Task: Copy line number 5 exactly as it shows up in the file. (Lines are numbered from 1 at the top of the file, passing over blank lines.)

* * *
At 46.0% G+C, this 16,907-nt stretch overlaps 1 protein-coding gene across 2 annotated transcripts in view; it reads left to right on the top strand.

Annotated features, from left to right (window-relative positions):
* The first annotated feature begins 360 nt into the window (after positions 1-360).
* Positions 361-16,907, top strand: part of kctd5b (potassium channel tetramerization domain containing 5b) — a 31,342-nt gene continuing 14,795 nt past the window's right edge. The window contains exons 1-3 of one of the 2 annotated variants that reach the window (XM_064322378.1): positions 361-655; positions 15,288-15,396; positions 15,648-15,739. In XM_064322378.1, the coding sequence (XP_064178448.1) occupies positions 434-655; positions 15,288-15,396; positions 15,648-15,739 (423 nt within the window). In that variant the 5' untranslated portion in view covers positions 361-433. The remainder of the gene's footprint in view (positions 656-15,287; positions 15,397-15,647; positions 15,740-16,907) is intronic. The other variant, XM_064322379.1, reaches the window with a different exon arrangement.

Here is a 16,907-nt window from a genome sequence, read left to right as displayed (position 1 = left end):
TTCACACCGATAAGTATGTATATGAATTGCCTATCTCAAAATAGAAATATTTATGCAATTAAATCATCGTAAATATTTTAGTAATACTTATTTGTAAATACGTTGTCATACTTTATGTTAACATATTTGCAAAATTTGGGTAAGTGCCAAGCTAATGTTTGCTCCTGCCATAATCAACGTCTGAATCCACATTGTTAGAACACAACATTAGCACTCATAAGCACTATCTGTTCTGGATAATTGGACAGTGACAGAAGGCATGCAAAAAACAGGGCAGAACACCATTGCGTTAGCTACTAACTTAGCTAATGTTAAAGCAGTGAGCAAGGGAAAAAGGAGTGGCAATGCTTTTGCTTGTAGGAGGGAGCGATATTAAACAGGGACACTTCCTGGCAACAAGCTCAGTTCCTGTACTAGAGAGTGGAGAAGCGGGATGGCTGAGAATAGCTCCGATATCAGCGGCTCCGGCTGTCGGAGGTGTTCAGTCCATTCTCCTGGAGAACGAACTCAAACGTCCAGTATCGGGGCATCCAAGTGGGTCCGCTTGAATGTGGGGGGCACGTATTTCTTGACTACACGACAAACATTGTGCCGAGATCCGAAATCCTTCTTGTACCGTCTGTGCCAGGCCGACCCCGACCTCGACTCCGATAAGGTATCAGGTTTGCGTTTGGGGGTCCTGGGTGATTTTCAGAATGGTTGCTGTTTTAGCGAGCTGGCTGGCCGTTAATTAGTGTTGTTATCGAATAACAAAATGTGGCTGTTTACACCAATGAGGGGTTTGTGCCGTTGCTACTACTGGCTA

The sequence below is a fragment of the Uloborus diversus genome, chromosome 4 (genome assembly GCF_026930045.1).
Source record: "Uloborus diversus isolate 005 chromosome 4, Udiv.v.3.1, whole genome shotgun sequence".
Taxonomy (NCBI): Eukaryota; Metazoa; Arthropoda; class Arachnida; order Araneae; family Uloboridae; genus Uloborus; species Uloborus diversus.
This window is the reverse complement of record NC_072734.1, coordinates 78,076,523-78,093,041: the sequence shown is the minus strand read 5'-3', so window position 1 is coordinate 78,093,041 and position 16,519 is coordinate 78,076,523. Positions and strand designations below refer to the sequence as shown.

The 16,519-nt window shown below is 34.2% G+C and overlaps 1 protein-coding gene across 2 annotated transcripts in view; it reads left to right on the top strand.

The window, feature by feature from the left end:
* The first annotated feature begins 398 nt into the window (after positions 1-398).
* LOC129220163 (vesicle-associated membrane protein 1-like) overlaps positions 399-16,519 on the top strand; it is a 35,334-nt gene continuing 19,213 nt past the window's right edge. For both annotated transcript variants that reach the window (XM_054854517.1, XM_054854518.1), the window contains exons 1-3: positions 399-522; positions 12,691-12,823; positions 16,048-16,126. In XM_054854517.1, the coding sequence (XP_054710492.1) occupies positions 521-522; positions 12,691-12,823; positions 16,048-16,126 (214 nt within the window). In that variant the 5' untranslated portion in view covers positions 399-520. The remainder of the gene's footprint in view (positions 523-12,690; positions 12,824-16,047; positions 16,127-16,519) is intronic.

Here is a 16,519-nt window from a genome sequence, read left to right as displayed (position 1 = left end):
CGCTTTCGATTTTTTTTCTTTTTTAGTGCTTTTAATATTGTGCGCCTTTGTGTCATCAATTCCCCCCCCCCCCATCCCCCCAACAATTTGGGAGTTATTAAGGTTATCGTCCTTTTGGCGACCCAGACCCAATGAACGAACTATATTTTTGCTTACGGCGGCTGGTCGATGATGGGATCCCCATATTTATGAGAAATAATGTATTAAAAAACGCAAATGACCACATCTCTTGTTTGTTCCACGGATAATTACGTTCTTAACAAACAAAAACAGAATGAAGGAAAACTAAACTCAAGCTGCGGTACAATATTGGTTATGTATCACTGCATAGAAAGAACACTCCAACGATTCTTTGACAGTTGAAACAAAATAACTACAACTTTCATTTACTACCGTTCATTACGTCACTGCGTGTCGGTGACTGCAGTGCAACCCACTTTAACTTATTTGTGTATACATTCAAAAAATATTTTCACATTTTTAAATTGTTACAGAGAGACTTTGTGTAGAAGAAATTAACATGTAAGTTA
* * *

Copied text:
Here is a 16,907-nt window from a genome sequence, read left to right as displayed (position 1 = left end):